To the inevitable question, "What are you going to do with all that money," the answer by winners of the state lottery is almost always the same: They want to buy a home.
If not that, then it's travel or buying a new car. Usually, the instant millionaire also condescends to "pay off all my bills."
The 53-year-old orchard field foreman who won $10-million last month in the Big Spin jubilantly announced that he's going to buy eight homes--one for each of his children. Irineo Carranza already owns two homes himself, one in Riverside and the other in Tecate, Mex.
But from the luck of the draw to date, most winners appear to be persons who don't own homes and the "I want to buy a home" answer seems to be the the most frequent initial reaction among winners.
That kind of response, of course, gladdens the hearts and purses of many a realtor and lender.
Our present binge of home buying, comparable with what happened a decade ago throughout Southern California--but without the accompanying inflationary aspects--keeps rolling along and is newly fueled by interest rates on conventional loans dipping into single-digit territory.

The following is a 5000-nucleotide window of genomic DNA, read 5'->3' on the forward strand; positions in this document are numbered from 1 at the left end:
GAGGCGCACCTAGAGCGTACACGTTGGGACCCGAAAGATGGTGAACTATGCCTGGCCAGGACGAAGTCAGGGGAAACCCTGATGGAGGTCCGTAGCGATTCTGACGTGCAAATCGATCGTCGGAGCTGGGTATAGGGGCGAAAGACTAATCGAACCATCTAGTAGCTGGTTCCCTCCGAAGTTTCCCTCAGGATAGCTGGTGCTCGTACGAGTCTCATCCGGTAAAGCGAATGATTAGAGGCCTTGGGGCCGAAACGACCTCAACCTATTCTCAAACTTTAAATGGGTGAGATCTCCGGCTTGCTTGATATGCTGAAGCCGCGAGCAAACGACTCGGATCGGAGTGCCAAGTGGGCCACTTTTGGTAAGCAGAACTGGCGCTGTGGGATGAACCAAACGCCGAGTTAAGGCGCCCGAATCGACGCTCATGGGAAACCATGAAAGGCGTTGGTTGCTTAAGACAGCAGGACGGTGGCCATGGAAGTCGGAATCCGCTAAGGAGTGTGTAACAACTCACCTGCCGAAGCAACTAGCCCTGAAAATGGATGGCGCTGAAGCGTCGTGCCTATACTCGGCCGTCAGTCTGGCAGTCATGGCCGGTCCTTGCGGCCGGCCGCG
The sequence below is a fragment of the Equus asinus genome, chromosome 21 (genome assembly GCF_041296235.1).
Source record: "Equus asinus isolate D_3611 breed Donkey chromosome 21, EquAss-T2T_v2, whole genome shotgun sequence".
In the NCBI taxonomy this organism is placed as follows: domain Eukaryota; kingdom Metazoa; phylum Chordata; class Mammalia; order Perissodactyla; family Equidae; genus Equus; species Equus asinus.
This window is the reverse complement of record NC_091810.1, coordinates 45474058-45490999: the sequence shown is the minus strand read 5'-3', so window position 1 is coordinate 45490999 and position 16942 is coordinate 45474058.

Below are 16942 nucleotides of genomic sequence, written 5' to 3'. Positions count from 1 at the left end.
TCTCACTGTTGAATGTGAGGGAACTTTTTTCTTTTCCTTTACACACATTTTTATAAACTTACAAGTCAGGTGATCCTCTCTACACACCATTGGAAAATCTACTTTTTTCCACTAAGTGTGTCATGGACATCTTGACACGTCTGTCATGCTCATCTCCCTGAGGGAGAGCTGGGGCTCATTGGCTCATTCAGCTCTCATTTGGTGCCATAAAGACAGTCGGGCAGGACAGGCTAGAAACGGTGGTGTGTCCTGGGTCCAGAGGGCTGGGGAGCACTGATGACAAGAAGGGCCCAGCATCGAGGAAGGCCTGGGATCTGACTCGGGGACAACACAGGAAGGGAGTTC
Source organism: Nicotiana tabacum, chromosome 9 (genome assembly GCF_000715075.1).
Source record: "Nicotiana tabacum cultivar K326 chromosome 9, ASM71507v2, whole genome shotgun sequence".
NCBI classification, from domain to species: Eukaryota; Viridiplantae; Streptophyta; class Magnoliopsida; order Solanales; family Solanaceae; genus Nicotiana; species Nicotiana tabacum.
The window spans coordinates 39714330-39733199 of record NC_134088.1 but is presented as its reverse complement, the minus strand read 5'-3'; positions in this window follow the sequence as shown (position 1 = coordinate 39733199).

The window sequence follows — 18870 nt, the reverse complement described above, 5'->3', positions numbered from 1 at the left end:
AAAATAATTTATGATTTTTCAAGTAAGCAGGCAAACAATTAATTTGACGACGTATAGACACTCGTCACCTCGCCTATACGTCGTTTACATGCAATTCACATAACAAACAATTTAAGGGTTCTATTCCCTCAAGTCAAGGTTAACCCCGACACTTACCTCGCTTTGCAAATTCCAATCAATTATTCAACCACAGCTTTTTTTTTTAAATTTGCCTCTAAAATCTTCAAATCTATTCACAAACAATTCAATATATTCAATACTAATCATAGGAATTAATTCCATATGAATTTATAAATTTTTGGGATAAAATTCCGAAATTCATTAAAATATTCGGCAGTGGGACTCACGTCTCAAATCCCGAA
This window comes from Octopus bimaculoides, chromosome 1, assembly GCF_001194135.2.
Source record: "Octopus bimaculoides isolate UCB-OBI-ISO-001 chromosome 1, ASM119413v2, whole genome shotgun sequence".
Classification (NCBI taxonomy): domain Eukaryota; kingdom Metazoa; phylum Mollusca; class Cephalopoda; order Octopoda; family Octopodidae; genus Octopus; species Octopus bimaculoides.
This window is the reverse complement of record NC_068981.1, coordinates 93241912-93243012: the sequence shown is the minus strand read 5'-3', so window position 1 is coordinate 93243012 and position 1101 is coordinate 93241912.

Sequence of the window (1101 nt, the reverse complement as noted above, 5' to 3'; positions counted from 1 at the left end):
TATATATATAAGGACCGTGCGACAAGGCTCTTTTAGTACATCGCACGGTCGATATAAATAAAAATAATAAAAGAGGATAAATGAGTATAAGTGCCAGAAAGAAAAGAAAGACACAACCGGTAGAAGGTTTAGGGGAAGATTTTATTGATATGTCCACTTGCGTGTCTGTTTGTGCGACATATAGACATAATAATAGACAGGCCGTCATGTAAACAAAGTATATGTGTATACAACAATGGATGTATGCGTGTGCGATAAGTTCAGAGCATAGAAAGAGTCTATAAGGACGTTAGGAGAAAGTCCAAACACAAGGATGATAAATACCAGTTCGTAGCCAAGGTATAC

The latest available tabulations show that the conventional 30-year rate in California is at 9.98%, 9.70% for 15-year loans, and what some lenders like to call bargain rates of 8.34% for adjustable rates.
All major housing markets surveyed by HSH Associates, the nation's largest publisher of mortgage information, were under the 11% mark. Texas, with 9.69%, was lowest, New York was highest with 10.11% (10.54% for cooperatives), while the national figure was 9.94%.
Nationwide, the dip in rates, from 10.02% to 9.94% in one week, prompted Paul Havemann, vice president of the Riverdale, N.J.-based HSH firm, to comment:
"If you didn't refinance your existing mortgage the first time around (last spring), it's now or never. It's more likely than not that long-term interest rates will be increasing within a few weeks," citing the firming up of oil prices and the pending tax reform bill.